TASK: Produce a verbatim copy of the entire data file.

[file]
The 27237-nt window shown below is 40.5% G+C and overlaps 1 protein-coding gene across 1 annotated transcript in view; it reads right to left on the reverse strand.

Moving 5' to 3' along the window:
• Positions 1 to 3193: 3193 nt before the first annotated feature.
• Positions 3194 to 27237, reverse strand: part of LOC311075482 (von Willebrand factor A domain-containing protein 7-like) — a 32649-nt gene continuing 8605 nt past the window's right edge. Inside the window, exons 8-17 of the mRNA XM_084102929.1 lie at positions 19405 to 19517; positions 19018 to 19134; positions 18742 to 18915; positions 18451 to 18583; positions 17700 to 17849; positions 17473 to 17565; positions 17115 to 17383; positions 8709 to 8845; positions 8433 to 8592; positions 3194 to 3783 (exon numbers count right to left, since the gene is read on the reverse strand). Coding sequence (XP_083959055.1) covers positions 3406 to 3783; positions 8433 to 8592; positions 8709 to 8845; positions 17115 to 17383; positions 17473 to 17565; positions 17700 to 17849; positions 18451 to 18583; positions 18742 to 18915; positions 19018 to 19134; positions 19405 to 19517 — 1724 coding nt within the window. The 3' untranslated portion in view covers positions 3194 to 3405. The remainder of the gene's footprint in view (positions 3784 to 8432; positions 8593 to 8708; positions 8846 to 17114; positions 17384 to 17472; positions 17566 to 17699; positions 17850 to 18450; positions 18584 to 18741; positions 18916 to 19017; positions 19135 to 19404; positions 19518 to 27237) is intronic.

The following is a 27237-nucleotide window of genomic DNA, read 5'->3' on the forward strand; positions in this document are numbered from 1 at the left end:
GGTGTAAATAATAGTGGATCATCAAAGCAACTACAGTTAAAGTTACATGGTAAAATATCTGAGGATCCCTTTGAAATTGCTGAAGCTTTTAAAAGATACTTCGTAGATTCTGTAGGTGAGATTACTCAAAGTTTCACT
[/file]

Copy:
The 27237-nt window shown below is 40.5% G+C and overlaps 1 protein-coding gene across 1 annotated transcript in view; it reads right to left on the reverse strand.

Moving 5' to 3' along the window:
• Positions 1 to 3193: 3193 nt before the first annotated feature.
• Positions 3194 to 27237, reverse strand: part of LOC311075482 (von Willebrand factor A domain-containing protein 7-like) — a 32649-nt gene continuing 8605 nt past the window's right edge. Inside the window, exons 8-17 of the mRNA XM_084102929.1 lie at positions 19405 to 19517; positions 19018 to 19134; positions 18742 to 18915; positions 18451 to 18583; positions 17700 to 17849; positions 17473 to 17565; positions 17115 to 17383; positions 8709 to 8845; positions 8433 to 8592; positions 3194 to 3783 (exon numbers count right to left, since the gene is read on the reverse strand). Coding sequence (XP_083959055.1) covers positions 3406 to 3783; positions 8433 to 8592; positions 8709 to 8845; positions 17115 to 17383; positions 17473 to 17565; positions 17700 to 17849; positions 18451 to 18583; positions 18742 to 18915; positions 19018 to 19134; positions 19405 to 19517 — 1724 coding nt within the window. The 3' untranslated portion in view covers positions 3194 to 3405. The remainder of the gene's footprint in view (positions 3784 to 8432; positions 8593 to 8708; positions 8846 to 17114; positions 17384 to 17472; positions 17566 to 17699; positions 17850 to 18450; positions 18584 to 18741; positions 18916 to 19017; positions 19135 to 19404; positions 19518 to 27237) is intronic.

The following is a 27237-nucleotide window of genomic DNA, read 5'->3' on the forward strand; positions in this document are numbered from 1 at the left end:
GGTGTAAATAATAGTGGATCATCAAAGCAACTACAGTTAAAGTTACATGGTAAAATATCTGAGGATCCCTTTGAAATTGCTGAAGCTTTTAAAAGATACTTCGTAGATTCTGTAGGTGAGATTACTCAAAGTTTCACT